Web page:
Introduction: Endocrine disrupter chemicals (EDCs) are environmental pollutants of agricultural or industrial origin which may influence human reproductive health. By mimicking and/or antagonizing steroid hormones, these substances produce deleterious effects on reproduction and embryonic development. In this study we evaluated the effect of EDCs with estrogen-like activity including, para-nonylphenol (p-NP), Bisphenol A (BPA), Diethylstilbestrol (DES) and Resveratrol (RSV) for in vitro studies on human placenta. Material and Methods: BeWo cell cultures were used to identify chemical lethal concentration able to reduce 50% of cell viability (LC50). Primary cultures of chorionic villous explants from first trimester human placenta were used to perform functional studies of EDCs at non-toxic but environmentally relevant concentrations. Vehicle-treated cultures were used as negative controls. Results: Experiments in BeWo cells showed an LC50 ranging from 4.56 x 10-5 M to 1.72 x 10-4 M with DES the most and RSV the less active. Lower non-toxic concentrations were able to interfere with hormone (β-human chorionic gonadotropin, β-hCG) secretion. Explant cultures revealed that concentrations of 10-9 M for p-NP, BPA and DES and 10-6 M for RSV exerted a differentiative effect on trophoblast and cellular apoptosis by increasing β-hCG secretion and caspase-3 activity. Conclusions: These results raise concern about maternal exposure to these chemicals during pregnancy and suggest a possible involvement of environmental factors in pregnancy complications.

Ricci, L., Bechi, N., Ietta, F., Bhattacharjee, J., Romagnoli, R., Buffi, C. (2011). Effect of Endocrine Disruptor Chemicals in human placenta. In Abstracts book of the 1° Annual world congress of endobolism 2011.

Effect of Endocrine Disruptor Chemicals in human placenta

Ricci, L.;Ietta, F.;Bhattacharjee, J.;Romagnoli, R.;
2011-01-01

Abstract

Introduction: Endocrine disrupter chemicals (EDCs) are environmental pollutants of agricultural or industrial origin which may influence human reproductive health. By mimicking and/or antagonizing steroid hormones, these substances produce deleterious effects on reproduction and embryonic development. In this study we evaluated the effect of EDCs with estrogen-like activity including, para-nonylphenol (p-NP), Bisphenol A (BPA), Diethylstilbestrol (DES) and Resveratrol (RSV) for in vitro studies on human placenta. Material and Methods: BeWo cell cultures were used to identify chemical lethal concentration able to reduce 50% of cell viability (LC50). Primary cultures of chorionic villous explants from first trimester human placenta were used to perform functional studies of EDCs at non-toxic but environmentally relevant concentrations. Vehicle-treated cultures were used as negative controls. Results: Experiments in BeWo cells showed an LC50 ranging from 4.56 x 10-5 M to 1.72 x 10-4 M with DES the most and RSV the less active. Lower non-toxic concentrations were able to interfere with hormone (β-human chorionic gonadotropin, β-hCG) secretion. Explant cultures revealed that concentrations of 10-9 M for p-NP, BPA and DES and 10-6 M for RSV exerted a differentiative effect on trophoblast and cellular apoptosis by increasing β-hCG secretion and caspase-3 activity. Conclusions: These results raise concern about maternal exposure to these chemicals during pregnancy and suggest a possible involvement of environmental factors in pregnancy complications.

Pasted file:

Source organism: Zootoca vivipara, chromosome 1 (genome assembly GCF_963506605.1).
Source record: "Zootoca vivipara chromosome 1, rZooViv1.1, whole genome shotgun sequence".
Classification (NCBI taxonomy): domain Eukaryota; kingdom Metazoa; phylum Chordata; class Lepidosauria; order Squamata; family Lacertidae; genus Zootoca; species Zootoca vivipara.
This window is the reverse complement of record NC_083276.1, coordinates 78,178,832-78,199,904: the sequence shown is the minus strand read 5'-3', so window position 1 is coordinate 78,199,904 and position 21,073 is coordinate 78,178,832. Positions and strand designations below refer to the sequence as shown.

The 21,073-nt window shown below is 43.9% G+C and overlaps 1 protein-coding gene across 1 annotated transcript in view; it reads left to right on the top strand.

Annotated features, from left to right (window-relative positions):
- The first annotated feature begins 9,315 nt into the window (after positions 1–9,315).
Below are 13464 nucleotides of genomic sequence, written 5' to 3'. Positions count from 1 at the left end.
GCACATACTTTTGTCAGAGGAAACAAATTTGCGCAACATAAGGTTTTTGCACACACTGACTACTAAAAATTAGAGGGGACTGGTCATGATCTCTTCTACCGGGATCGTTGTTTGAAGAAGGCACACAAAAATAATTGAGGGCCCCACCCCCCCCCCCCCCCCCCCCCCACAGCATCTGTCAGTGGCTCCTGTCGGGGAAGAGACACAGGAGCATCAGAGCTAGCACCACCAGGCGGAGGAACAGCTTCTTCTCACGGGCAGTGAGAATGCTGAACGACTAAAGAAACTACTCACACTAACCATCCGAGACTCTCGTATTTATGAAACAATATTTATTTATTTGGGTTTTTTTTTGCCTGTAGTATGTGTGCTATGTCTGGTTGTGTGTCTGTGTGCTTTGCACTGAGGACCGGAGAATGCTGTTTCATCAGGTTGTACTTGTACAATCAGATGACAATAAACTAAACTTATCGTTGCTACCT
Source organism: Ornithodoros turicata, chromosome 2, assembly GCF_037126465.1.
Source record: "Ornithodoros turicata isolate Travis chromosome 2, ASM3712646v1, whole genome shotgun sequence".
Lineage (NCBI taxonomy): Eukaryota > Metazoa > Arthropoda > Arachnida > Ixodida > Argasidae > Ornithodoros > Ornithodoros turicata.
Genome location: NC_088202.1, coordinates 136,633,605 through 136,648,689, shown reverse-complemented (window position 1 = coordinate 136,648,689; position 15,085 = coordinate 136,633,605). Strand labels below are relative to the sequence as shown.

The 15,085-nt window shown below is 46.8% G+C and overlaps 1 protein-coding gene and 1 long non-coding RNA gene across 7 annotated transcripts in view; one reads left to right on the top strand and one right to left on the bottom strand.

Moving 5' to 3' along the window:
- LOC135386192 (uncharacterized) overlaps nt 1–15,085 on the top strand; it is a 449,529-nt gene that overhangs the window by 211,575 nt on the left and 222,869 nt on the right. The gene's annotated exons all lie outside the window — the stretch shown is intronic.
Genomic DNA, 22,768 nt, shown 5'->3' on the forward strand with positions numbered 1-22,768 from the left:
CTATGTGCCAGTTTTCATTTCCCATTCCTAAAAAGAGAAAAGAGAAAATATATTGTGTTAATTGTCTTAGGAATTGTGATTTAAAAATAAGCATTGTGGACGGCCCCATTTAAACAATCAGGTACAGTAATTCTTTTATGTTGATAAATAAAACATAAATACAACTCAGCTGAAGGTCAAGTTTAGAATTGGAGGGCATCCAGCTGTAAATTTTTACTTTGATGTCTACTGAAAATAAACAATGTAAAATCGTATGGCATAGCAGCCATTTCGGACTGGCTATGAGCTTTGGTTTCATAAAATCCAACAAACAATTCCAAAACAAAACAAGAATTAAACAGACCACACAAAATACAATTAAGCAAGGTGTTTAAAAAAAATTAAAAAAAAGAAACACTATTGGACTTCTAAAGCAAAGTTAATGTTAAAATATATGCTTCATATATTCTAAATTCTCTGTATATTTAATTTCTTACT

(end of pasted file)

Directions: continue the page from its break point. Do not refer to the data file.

Ricci, L., Bechi, N., Ietta, F., Bhattacharjee, J., Romagnoli, R., Buffi, C. (2011). Effect of Endocrine Disruptor Chemicals in human placenta. In Abstracts book of the 1° Annual world congress of endobolism 2011.
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Utilizza questo identificativo per citare o creare un link a questo documento: https://hdl.handle.net/11365/28549
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